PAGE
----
|As we said earlier, the sword in the stone is an instrument of the divine, and the opening of the teaser is where we see the divine (the sword) touching our mundane existence (the earth/floor). Bear with me, if you will, as we take a little trip. In Rogue One: A Star Wars Story, Jyn wears a crystal around her neck that is used in making light sabers (which is very much like a sword). Jyn, however, dies, she does not go on in the story (she gives up her life in sacrifice to help save the universe, so she is a hero) but Jyn is a common vessel because the crystal she wears has not been refined. Princess Leia, on the other hand, is a light saber: her all white gown we see her wearing is the same color as the light saber which Obi Wan gives Luke a few scenes later. As Leia speaks to Darth Vader and then Grand Moff Tarkin, when they question her about the Rebel Alliance and base, she is unflinching in her bravery and her harsh words. Leia, then has been through the fire which Jyn would not have been able to pass through. Now, back to King Arthur: just as Leia is a light saber, so Arthur will become the sword,...or, at least he's meant to. No one is perfect, but this is Arthur's destiny, as it is the destiny of each of us. As Scripture tells us in 2 Timothy 2-22, there are vessels of gold and vessels of clay. We can see this in the image above: we see the sword, and to the right of the sword is a vessel: the vessel isn't as grand as the sword, but the vessel serves a purpose, just as you and I might not be president someday, but we serve a purpose still.|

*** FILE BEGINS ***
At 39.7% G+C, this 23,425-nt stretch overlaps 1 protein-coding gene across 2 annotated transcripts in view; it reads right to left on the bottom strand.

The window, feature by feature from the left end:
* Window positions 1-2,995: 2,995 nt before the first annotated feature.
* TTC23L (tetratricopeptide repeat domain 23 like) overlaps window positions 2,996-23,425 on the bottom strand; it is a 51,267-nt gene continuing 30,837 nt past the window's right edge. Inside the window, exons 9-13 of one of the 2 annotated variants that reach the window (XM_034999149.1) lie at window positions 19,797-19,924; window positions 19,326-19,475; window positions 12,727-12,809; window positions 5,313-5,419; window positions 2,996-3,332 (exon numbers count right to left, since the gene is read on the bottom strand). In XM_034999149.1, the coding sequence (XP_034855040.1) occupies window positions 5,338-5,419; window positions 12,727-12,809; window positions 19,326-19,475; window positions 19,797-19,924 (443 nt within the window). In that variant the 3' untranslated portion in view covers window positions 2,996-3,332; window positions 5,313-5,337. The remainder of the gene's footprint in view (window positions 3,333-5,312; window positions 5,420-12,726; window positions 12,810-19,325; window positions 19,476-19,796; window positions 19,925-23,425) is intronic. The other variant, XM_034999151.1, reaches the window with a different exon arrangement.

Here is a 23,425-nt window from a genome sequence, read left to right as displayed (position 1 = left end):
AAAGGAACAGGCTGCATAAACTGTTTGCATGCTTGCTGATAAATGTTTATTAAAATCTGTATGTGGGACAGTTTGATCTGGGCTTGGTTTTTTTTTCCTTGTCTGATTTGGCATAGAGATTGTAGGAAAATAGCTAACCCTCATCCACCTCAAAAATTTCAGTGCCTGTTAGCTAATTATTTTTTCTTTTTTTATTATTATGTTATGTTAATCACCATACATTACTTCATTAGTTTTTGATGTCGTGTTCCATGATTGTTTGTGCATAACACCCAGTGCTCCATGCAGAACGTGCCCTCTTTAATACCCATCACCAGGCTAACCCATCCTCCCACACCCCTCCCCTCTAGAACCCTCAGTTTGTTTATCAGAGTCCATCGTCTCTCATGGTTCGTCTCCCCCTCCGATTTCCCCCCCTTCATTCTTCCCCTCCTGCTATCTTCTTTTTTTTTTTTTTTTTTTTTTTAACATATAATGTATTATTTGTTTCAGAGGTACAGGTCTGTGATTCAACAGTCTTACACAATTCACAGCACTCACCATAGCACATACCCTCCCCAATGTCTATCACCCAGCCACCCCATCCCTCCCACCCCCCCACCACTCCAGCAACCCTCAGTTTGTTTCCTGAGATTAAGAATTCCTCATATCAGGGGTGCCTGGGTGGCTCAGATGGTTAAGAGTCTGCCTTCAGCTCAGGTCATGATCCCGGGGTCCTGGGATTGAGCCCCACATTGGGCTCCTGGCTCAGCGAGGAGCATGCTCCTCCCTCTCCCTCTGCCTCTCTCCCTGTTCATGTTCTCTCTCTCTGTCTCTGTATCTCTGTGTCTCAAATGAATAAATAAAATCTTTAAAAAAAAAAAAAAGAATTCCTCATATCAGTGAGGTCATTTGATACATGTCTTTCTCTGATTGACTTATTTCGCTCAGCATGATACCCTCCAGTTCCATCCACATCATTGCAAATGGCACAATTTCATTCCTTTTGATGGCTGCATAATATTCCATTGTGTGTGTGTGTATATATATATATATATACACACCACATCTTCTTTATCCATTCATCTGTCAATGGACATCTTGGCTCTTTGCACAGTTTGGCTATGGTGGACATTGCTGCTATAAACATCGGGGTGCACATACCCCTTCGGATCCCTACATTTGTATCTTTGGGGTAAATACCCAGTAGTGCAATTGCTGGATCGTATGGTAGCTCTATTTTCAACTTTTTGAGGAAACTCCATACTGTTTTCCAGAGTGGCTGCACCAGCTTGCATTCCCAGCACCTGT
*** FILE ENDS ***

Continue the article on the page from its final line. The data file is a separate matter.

Eat Your Art Out,
The Fine Art Diner
Here is the link to the original post discussing the first trailer that was released and here is the original, full-length trailer: